There are three important criteria in the production of probiotic yogurt, which can impact the added value of the final product:
1. a decline in the viability of probiotic bacteria during processing and the storage period
2. a comparatively higher incubation time is needed compared with conventional yogurt
3. unacceptable organoleptic traits of the ultimate yogurt
Importantly, yogurts containing probiotic bacteria should have higher than 106 CFU of viable probiotics per serving portion, until the consumption time. Numerous factors are effective in the determination of probiotics' survival in fermented dairy products.
The strain types determine the effect of all the discussed factors on the probiotic viability in yogurt and species have starkly different tolerability with exposed to various conditions. Lactobacilli are mostly more potent than bifidobacteria in terms of resistance to acid and oxygen, with a few exceptions. A pH level of lower than 4.6 is detrimental for bifidobacteria species. It was reported that oxygen-tolerant species have high amounts of oxidoreductases to eliminate oxygen from the cellular medium. Strangely, unlike bifidobacteria, the impact of hydrogen peroxide on L. acidophilus has been observed to be maximum. Therefore, L. acidophilus may lose its viability, compared with bifidobacteria, in combination with L. delbrueckii subsp. bulgaricus is considered a recognized hydrogen peroxide generator.
Suitable storage times for probiotic yogurt are also strain-specific. It was revealed that the highest viable cells of L. acidophilus and B. lactis through 20 days of storage were observed at 2°C and 8°C, respectively. It is important to note that the overall acceptability of probiotic yogurt decreases with lengthening the storage time. Additionally, it was reported that a combination of probiotic strains in yogurt production may cause poor growth and survival levels during cold storage in comparison with a single strain, most possibly because of the antagonistic activities.
Furthermore, due to the production of acetic and lactic acids during an ideal fermentation condition, and also as a result of different metabolic compounds generation by LAB, there is a possibility of alteration in organoleptic properties. Thus, their surplus growth creates the products with a final taste and aroma like vinegar. The inoculum level of probiotic strains could also affect their viability during fermentation and cold storage. It is obvious that using a sufficient initial inoculum rate of probiotic bacteria could ensure the suggested therapeutic effect at the consumption time, and an excessive inoculation amount may result in nutrient deficiencies, decreased survival levels, and change in the flavor.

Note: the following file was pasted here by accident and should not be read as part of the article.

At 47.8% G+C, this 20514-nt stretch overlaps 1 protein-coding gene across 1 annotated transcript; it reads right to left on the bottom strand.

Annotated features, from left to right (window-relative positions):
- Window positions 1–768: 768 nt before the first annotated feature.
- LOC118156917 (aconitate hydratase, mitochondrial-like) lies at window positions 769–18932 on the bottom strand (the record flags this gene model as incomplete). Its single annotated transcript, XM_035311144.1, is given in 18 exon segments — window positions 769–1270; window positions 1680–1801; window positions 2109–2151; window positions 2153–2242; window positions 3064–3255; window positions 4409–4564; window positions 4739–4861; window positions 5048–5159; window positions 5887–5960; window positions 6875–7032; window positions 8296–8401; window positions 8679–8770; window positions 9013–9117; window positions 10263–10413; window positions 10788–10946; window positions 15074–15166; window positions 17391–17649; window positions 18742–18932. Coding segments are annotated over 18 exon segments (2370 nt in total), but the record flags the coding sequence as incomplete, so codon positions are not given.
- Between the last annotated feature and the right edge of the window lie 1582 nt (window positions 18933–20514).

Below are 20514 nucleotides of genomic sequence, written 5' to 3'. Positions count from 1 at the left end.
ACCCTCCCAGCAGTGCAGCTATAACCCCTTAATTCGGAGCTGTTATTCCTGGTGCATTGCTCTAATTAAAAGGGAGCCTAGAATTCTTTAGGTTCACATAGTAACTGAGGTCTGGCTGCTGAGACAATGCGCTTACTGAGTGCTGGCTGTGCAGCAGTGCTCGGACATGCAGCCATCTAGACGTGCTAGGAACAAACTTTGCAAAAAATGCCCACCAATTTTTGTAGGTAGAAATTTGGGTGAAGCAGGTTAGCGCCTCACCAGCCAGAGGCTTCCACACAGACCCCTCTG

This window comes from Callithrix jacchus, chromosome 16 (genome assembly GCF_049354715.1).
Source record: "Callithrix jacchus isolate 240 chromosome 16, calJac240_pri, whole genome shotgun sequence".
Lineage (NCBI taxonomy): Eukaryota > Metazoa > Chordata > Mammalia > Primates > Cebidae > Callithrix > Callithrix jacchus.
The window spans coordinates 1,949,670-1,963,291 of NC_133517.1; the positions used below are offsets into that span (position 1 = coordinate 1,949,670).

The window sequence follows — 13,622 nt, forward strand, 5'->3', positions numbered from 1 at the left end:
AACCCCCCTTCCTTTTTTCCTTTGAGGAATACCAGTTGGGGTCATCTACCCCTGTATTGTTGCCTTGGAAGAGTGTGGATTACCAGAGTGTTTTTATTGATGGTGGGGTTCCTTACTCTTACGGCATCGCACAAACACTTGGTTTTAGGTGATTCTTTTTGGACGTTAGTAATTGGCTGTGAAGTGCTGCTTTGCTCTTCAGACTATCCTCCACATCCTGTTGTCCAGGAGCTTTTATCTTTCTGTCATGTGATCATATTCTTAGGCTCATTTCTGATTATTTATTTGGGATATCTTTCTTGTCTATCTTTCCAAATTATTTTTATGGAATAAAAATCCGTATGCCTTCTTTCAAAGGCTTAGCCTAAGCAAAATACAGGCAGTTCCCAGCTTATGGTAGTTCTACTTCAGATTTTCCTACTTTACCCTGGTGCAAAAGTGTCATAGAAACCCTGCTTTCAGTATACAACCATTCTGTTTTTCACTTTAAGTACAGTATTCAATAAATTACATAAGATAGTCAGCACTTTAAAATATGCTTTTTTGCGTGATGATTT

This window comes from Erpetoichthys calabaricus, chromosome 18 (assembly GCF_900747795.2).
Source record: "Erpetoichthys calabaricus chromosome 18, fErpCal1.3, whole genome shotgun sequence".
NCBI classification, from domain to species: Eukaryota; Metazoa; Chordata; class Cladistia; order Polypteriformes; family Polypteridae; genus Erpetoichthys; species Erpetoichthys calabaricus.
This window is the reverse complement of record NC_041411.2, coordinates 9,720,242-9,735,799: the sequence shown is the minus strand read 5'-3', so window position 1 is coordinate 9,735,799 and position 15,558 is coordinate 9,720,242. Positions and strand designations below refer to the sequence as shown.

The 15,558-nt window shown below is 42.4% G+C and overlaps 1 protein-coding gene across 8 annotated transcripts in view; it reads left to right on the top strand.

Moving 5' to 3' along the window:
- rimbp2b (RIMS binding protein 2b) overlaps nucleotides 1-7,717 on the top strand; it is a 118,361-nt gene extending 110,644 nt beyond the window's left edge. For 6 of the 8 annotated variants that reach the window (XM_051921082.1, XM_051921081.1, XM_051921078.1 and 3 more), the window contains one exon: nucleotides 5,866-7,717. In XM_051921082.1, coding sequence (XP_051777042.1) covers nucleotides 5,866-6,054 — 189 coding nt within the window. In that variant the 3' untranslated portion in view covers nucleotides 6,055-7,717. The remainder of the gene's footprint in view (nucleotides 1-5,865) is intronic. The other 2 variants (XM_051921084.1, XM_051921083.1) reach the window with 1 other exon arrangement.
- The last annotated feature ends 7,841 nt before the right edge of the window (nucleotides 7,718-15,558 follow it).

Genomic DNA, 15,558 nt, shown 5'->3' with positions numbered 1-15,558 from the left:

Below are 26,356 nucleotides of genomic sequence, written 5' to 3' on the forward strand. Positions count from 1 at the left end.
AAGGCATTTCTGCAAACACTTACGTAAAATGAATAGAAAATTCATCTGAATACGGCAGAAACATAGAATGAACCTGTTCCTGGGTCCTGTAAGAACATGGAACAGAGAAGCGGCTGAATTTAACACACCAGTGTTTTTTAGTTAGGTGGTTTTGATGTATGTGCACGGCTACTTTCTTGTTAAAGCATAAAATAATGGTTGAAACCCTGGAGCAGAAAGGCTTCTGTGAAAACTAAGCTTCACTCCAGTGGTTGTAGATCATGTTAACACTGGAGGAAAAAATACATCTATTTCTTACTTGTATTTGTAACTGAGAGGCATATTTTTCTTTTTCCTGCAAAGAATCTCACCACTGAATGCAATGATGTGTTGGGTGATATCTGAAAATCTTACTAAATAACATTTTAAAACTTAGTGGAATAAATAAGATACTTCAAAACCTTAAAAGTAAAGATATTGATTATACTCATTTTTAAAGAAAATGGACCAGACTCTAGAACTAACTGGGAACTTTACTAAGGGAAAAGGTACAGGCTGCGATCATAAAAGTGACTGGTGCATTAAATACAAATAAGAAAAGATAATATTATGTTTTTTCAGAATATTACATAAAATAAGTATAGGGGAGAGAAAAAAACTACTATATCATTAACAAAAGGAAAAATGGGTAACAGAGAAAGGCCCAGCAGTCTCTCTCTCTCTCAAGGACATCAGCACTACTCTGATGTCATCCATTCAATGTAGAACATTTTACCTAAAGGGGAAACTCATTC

The activities of the yogurt starter bacteria may sometimes threaten the survival of the probiotic bacteria. So, interaction between starter organisms (S. thermophilus and L. delbrueckii ssp. bulgaricus) and probiotic bacteria is regarded as an essential aspect in yogurt production. Post acidification, i.e., the production of lactic acid during fermentation and cold storage, and hydrogen peroxide generation by L. delbrueckii ssp. bulgaricus in yogurt could adversely affect probiotic bacteria like bifidobacteria and L. acidophilus. It is worth noting that a higher incubation temperature (44°C) during fermentation enhances the growth of L. delbrueckii ssp. bulgaricus. Thus, the higher rate of acid and hydrogen peroxide production by L. delbrueckii ssp. bulgaricus could suppress the probiotic growth and leave a negative impact on their viability. It was suggested that H2O2 is the most potent component responsible for the decline in L. acidophilus survival and growth due to not possessing catalase for hydrolyzing this toxic substrate.
Thus, incubation at 37°C, besides being the ideal growth temperature for the probiotic bacteria, also has a positive influence on the synergistic correlation between probiotics and L. delbrueckii ssp. bulgaricus because of the reduction in its growth rate. This synergistic effect may be attributed to the partial breakdown of casein protein to some peptides and free amino acids by L. delbrueckii ssp. bulgaricus, which facilitates the consumption of milk proteins by probiotic bacteria. Nevertheless, it was observed that S. thermophilus in yogurt may usually support the growth of probiotic strains, mainly bifidobacteria, by its ability in oxygen consumption.
The pH and titratable acidity strongly influence the viability and metabolic features of probiotic bacteria. The ideal pH for optimum growth of bifidobacteria and lactobacillus species varies between 6–7 and 5.5–6.09, respectively.